Friday, November 25, 2011


James Altucher is one of many authors who have gone from traditional publishing to self-publishing, and he encourages others to do the same. I see exactly where he’s coming from. I’ve now had seven books published under my own name, and have been an editor or contributor for about the same number. And with every one there was something about the final product that left me dissatisfied – although, unlike Altucher, I wouldn’t place all the blame for that on the publishers.

What I’m not so sure about is his notion that self-publishing is a no-brainer for experienced bloggers because they’re sitting on a vast treasure trove of material that just needs a bit of tweaking to render it into book form. I know that some people have pulled it off; blooks were all over the place a few years, what with One-Track Belle In The North About Whom White People Are Indifferent and all that. But I did get the feeling that the blogs from which these tomes derived were, for the most part, created with an eye to a publishing deal of some sort.

I didn’t begin Cultural Snow with that thought in mind. I hoped that it might draw a wider audience to my writing, and maybe get me some work as a result, and it did to an extent. But the closest I got to writing a potential book here came with the two posts about the uke-strumming existentialist Stanley Pidd, and his exploits have fallen foul of my usual problem when it comes to writing fiction, the inability to come up with a convincing middle. (The end is bloody brilliant, thanks for asking, and I may well post it here one day.) Most of the posts are written as, well, posts. You know, for a blog. Which means that many of them include explanatory links, and quite a few have video clips or the like; the sort of thing that doesn’t usually work that well on paper.

To be fair, Altucher is right that this blog contains plenty of stuff already. And all that stuff could be updated and expanded, and maybe bulked out even further with various doodlings from other sites. And hey, I could always turn some of the links into footnotes, which I bloody love. In fact, footnotes have been to some degree a sticking point between the publisher and myself in my last three books, but if I did the whole thing myself I’d be the publisher as well, so the arguments wouldn’t happen. Actually, they probably wouldn’t, but at least I’d win the argument this time. Actually, I’d probably lose.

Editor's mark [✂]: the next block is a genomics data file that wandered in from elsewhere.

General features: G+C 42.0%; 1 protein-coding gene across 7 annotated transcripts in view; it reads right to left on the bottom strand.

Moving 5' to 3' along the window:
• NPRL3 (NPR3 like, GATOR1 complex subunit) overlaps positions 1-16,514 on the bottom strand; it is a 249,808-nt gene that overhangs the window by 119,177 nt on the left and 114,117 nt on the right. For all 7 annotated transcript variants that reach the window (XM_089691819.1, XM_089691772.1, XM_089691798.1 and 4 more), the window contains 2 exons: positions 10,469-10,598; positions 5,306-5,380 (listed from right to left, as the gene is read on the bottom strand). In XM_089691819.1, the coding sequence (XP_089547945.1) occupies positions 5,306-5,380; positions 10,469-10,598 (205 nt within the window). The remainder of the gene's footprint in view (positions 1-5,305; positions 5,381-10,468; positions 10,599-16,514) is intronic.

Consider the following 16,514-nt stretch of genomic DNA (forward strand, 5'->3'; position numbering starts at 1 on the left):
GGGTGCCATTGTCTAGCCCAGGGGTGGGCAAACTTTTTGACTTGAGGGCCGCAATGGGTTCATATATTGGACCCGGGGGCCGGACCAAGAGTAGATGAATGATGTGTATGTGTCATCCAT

The fact remains that I haven’t been writing a book for the past six years. I’ve been writing a blog. It’s on Blogger, which may give you a clue. And why would people suddenly want to pay money for something they could have freely accessed on line, since 2005? Altucher argues that they’ll be paying for the curation as much as for the content – but doesn’t this mean that they’d also pay to read this stuff online provided I just ditched a couple of the jokes that didn’t really work, changed the font, dealt with the overuse of  the word “actually” in the previous paragraph and tweaked the order a bit?

Ultimately I’m a tad ambivalent about the whole idea. Would you buy and/or read a book made up, for the most part, of posts from Cultural Snow? Bearing in mind that I probably wouldn’t much want to read it. Even though, according to Altucher, I’ve already written it. Let me know in the space below. See, that’s something else you can’t do with books.


Charles Edward Frith said...

I'd buy the T Shirt if you gave the book away for free.

BTW When your other boyfriends blow you out, I'm always up for a dinner date.

Anonymous said...

I have it!
Write a book of footnotes. Just footnotes.
Kind of works with the author's name too.

Annie said...

For me, blogs are all about the comments. I bore myself but I keep going because I like the conversation.

Annie said...

Also, yes, I'd read Footman's Footnotes.

Tim F said...

Will sort lunch some time in the next fortnight, Charles. The t-shirt may take longer.

I'm not sure if that's a joke, BWT, but I'm taking it pretty seriously. In an arch, Nabokovian way, obviously.

You never bore the rest of us, Annie. We appreciate your sacrifice.

Anonymous said...

Depends how well it works - then we can both decide what we meant when we said or did it.